Strong U.S. consumption may be misled by the proliferation of BNPL

High interest rates do not seem to have brought much resistance to American consumption. The reason may be that some \”phantom debt\” supports spending, but it also sows the seeds of disaster.

High interest rates do not seem to have brought much resistance to American consumption. The reason may be that some \”phantom debt\” supports spending but also sows the seeds of disaster.
The increasingly popular \”Buy Now, Pay Later\” (BNPL) model has created a large amount of hidden debt, making it increasingly difficult for the Federal Reserve and Wall Street to grasp the actual economic conditions, affecting economists\’ views on the economic outlook and interest rate trajectory. judgment.
BNPL allows consumers to pay now and pay in installments. US companies offering this service include Affirm (AFRM-US), Klarna and Block (SQ-US)’s Afterpay.
Since the platform has not released data, it is impossible to calculate the size of BNPL\’s debt.
According to Adobe Analytics, U.S. online shopping BNPL loan consumption in the first quarter was estimated to be approximately US$19.2 billion, a 12.3% increase from the same period last year.
BNPL\’s methods such as interest-free installments became popular during the epidemic, especially attracting young digital consumer groups.
Critics, however, say these services are designed to lure the financially disadvantaged.
Edde Haan, an accounting professor at Stanford University, said BNPL \”makes it easier for people to get into debt and the lack of transparency makes this situation more serious.\”
Data collected by pollster Harris Poll shows 43% of BNPL users are behind on payments and 28% are behind on other debts stemming from their use of the platforms.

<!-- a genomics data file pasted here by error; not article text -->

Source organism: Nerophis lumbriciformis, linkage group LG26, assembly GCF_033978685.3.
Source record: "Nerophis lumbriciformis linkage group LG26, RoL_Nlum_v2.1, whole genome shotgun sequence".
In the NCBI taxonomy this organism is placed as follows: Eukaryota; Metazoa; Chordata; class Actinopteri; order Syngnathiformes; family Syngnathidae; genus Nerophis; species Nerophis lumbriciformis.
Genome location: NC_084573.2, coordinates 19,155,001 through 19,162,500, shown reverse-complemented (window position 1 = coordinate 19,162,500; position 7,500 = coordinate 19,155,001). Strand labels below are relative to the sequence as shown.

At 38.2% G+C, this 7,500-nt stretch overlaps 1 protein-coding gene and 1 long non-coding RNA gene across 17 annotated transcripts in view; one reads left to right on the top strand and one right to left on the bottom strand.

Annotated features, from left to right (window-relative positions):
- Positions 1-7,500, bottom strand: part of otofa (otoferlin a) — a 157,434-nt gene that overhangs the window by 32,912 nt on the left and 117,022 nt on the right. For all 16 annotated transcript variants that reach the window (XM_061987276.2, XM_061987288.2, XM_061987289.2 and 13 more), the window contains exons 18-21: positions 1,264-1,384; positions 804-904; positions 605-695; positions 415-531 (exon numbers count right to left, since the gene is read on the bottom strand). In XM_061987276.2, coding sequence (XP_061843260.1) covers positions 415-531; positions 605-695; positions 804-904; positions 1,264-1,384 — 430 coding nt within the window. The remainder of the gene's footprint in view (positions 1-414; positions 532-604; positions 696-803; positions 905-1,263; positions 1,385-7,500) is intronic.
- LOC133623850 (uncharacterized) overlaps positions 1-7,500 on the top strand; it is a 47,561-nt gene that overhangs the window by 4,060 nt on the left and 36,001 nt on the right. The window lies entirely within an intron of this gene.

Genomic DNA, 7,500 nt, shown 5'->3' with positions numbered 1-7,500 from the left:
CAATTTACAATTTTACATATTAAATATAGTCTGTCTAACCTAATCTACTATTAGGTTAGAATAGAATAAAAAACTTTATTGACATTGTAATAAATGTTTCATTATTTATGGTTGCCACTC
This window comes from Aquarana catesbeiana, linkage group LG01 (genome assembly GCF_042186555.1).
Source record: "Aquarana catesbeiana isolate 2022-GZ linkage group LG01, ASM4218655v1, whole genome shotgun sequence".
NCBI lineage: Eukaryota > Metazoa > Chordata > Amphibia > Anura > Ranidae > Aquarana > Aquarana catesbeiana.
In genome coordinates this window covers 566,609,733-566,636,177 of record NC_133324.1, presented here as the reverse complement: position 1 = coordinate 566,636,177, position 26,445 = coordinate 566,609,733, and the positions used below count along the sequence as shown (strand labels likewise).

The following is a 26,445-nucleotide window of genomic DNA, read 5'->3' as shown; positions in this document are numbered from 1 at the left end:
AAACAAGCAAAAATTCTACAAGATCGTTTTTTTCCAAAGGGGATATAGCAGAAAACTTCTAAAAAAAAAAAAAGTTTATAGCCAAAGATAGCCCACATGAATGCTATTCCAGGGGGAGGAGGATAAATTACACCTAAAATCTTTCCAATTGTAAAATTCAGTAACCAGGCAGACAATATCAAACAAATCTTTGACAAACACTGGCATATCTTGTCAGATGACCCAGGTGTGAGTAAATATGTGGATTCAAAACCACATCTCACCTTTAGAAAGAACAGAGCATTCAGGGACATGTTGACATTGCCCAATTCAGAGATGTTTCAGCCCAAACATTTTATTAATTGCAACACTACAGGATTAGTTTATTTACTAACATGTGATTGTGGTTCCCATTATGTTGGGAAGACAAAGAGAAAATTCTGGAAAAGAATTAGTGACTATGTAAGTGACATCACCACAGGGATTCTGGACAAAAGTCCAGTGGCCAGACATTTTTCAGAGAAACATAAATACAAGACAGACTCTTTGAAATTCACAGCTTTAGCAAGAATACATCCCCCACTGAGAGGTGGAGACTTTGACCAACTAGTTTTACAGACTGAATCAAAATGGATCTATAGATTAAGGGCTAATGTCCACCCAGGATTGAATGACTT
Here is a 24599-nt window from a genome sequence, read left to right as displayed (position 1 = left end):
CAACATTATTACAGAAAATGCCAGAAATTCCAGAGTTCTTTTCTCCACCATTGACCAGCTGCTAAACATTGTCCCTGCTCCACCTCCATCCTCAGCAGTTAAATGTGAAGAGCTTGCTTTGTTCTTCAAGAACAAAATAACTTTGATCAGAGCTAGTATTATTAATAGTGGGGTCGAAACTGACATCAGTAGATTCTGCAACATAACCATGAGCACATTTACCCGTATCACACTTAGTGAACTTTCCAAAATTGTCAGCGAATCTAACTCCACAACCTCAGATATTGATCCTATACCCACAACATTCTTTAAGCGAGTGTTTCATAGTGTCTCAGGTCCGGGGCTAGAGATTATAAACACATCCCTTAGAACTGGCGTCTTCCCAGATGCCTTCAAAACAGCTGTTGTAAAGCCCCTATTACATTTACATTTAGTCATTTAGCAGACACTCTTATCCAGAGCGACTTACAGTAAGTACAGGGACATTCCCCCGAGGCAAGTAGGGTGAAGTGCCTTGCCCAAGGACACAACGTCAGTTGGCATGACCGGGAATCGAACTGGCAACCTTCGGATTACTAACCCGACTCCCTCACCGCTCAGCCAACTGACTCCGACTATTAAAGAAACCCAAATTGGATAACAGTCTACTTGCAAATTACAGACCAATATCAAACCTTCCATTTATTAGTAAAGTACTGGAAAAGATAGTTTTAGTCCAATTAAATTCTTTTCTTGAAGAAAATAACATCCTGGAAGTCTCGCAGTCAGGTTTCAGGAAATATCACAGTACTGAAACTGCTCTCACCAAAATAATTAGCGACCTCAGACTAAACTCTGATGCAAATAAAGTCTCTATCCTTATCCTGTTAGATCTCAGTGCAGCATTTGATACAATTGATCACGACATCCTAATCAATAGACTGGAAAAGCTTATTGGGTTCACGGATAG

Middle-class households also rely heavily on these services; polls show that 42% of households with an annual income of more than $100,000 are overdue on BNPL contributions.
More than half of respondents who use BNPL said BNPL allowed them to buy more than they could afford; and nearly a quarter admitted that their BNPL consumption was \”out of control.\”
The survey also found that 23% of users said they could not afford most of their shopping expenses without installment payments; and more than one-third of users turned to BNPL services after their credit cards were overdrawn.
The BNPL service platform has long refused to cooperate with the three major credit bureaus in the United States to disclose data on these ghost loans, claiming that the latter cannot properly handle these small loan data and that disclosing information may damage consumer credit scores.
What is particularly critical is that BNPL\’s opacity may have misled the Federal Reserve and Wall Street analysts in their judgment of the U.S. economic situation.
Inflation remains high and most traditional economic indicators point to a lack of momentum in U.S. consumption; but the reality is exactly the opposite, so much so that economists and traders have repeatedly overturned predictions of slowing economic growth and interest rate cuts by the Federal Reserve.
Strong consumer spending and low unemployment have led many economists to believe that the U.S. consumer is resilient, but the reality is that people may just be spending money on phantom loans that are not included in the statistics.

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